“This in addition to everything before makes up, why I am quite convinced that the EU can be much more (more democratic, more effective & efficient and more transparent) than it currently is. Again, Jaques Delors:”

      For that, influence of large business has to be removed first. I don’t see much chance of that happening.

      “I do fully agree with you, but facing the multiple, often strongly intertwined and practically not solvable reasons for these circumstances in other countries (see Syria), I still stick to the support of refugee support.”

      Half the problems in the Middle East would disappear if the West stopped meddling. Syria was never a nice place to begin with, but once Western interventions created ISIS… in fact, much of the trouble there (and in Africa) was caused by the Western colonial powers dividing territories with no regard to ethnic or cultural boundaries. This in turn resulted in the multicultural, unstable states full of internal conflicts, and these internal conflicts helped fuel external conflicts as well. Fix up the borders and you automatically get a far calmer area. But that is not in the Western interest, corporations (who wield real power in the West) want to promote conflicts so as to better exploit these areas. NATO only intervened against ISIL once oil fields in Kurdistan, ones owned by the Western corporations (predominantly US ones), were threatened. That should tell you everything about their priorities.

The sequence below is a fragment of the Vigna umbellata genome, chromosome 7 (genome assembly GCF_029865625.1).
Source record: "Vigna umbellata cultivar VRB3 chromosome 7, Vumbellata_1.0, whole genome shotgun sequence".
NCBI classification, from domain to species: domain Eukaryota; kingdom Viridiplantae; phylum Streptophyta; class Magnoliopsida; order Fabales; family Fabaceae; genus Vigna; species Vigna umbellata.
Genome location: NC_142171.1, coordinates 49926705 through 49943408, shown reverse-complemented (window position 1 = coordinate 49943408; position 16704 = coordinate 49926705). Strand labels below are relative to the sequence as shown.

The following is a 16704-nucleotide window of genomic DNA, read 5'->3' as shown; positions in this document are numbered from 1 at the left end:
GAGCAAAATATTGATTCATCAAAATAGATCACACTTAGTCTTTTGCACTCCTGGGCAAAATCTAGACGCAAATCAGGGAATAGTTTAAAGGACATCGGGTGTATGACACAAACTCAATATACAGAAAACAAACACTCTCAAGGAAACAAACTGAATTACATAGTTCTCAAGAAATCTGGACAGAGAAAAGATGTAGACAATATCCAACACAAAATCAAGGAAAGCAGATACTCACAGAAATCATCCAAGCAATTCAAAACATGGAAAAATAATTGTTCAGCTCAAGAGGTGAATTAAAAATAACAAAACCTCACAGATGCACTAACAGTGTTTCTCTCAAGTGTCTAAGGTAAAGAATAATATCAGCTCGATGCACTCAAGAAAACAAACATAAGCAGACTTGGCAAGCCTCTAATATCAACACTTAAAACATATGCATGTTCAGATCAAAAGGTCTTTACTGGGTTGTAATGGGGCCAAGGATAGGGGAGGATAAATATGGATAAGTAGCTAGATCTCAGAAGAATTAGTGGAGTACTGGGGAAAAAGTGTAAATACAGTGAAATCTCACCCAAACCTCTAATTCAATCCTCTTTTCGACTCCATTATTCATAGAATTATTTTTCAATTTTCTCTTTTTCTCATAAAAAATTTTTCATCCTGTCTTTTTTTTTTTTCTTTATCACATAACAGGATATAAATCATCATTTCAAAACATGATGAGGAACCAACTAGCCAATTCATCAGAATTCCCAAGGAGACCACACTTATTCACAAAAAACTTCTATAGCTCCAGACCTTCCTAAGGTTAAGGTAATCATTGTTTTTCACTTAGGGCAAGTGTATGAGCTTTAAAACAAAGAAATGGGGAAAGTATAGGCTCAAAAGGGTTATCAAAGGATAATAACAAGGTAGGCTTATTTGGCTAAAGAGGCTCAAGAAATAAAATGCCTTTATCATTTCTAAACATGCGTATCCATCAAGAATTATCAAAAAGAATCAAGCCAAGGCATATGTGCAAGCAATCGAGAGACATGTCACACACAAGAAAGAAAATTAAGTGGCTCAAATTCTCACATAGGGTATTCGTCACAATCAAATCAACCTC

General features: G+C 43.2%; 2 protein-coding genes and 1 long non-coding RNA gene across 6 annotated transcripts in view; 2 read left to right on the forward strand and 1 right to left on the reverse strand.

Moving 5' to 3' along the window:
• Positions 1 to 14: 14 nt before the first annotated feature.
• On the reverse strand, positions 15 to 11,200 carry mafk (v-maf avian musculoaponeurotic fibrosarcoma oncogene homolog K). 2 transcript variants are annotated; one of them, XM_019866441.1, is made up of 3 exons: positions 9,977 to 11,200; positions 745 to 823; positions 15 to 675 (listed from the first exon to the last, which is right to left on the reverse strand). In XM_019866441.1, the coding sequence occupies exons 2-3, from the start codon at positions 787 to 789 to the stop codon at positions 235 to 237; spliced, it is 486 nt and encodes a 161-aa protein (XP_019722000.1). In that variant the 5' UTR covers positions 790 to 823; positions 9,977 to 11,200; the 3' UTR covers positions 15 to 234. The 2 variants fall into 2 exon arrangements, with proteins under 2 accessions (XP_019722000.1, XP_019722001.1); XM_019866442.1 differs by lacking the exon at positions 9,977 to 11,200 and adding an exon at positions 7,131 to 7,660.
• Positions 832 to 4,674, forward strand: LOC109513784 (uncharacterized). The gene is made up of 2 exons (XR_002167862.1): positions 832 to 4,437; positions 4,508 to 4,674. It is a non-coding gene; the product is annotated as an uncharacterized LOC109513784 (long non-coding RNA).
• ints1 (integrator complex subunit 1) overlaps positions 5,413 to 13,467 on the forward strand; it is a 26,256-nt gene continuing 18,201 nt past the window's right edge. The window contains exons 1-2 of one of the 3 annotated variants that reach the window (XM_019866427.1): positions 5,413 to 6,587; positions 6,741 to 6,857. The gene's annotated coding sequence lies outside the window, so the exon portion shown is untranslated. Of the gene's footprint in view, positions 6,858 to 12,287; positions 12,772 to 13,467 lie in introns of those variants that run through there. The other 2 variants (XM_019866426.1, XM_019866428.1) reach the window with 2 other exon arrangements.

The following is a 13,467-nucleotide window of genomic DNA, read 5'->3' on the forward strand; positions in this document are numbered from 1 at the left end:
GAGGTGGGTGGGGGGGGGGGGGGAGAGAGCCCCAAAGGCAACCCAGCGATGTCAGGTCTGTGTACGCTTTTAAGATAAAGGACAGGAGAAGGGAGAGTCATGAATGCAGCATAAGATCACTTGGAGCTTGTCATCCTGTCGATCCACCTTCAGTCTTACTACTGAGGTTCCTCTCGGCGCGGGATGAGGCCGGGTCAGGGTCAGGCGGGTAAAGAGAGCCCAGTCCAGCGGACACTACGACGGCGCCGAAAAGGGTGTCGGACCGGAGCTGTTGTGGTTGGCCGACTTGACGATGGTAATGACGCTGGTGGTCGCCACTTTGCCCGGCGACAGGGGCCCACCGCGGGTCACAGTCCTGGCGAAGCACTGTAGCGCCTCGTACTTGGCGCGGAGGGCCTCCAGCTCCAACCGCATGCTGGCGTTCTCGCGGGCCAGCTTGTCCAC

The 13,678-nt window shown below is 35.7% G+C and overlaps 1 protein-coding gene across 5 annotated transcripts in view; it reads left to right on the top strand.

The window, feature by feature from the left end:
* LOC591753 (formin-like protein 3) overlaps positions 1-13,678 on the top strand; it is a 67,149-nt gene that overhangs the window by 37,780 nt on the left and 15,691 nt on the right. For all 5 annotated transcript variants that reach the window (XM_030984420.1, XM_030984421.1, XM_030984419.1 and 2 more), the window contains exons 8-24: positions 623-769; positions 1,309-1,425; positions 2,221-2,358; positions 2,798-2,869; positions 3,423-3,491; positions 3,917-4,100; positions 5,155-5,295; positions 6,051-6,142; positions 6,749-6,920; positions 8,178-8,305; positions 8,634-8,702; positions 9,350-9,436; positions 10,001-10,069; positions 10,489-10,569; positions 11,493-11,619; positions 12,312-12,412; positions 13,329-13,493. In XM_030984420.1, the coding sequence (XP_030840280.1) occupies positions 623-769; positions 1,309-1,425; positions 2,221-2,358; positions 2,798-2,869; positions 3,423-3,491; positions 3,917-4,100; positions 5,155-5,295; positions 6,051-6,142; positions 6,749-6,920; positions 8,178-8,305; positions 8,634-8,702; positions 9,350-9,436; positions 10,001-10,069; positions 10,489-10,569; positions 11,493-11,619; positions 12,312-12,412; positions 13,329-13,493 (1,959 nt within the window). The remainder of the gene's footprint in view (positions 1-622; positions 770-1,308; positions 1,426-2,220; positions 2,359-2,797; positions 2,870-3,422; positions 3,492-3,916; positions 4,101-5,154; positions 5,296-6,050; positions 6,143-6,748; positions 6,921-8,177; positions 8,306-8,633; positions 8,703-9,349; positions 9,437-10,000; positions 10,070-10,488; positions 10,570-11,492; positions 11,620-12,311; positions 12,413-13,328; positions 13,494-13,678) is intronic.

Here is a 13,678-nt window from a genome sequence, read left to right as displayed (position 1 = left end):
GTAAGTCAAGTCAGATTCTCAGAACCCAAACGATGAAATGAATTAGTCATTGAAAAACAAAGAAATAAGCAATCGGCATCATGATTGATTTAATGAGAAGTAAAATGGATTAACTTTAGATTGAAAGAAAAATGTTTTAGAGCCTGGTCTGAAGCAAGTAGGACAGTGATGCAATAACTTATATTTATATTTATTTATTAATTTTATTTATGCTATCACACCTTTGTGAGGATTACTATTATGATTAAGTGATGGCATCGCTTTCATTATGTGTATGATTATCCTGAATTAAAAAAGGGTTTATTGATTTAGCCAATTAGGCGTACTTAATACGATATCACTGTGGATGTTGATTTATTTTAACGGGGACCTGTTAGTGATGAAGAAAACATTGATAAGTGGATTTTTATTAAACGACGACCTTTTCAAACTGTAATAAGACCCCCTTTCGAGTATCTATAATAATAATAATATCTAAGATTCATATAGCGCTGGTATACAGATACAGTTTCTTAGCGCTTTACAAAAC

• “Also, despite all the formalities you have listed, corporations and their lobbysts have disproportionate influence on the Commission, which means that link to national governments is weak as well (how democratic national governments are is questionable by itself (…)”

        “Disproportionate” is a relative value, since lobbies (the representation of civil interests) are aby definition a rightful element of a democracy. The amount and effectivenes of lobbying are difficult to estimate.
        But groups exercising lobbying are of manyfold kind and heritage: economical consortiums, corporations, NGO´s, civil interest groups (ecological interests, citizens´rights, child protection… the list is virtually endless) and labour unions.
        To examine whose influence is predominant is difficult to diagnose.
        Companies and consortiums have mainly three arguments:
        – labour (jobs)
        – expertise (knowledge, patents and so on)
        – money (taxation, bribery)

        These are strong and able to put severe pressure on decision makers; especially jobs, knowledge and taxation.

        Bribery may happen more often than it is revealed, but regularily the other kinds of pressure are of higher exogene security for their originators. To threat that under certain circumstances, a company and all its employees may fall out of the reach of a state is more secure than to bribe all the time, because bribery is nothing special:
        Any company big enough to hold sufficient financial resources is able to bribe. But first, constant bribery is very costly over time and secondly, if the interests of two stakeholders are set against each other, the danger that this drives up “the price” increases beyond anticipation.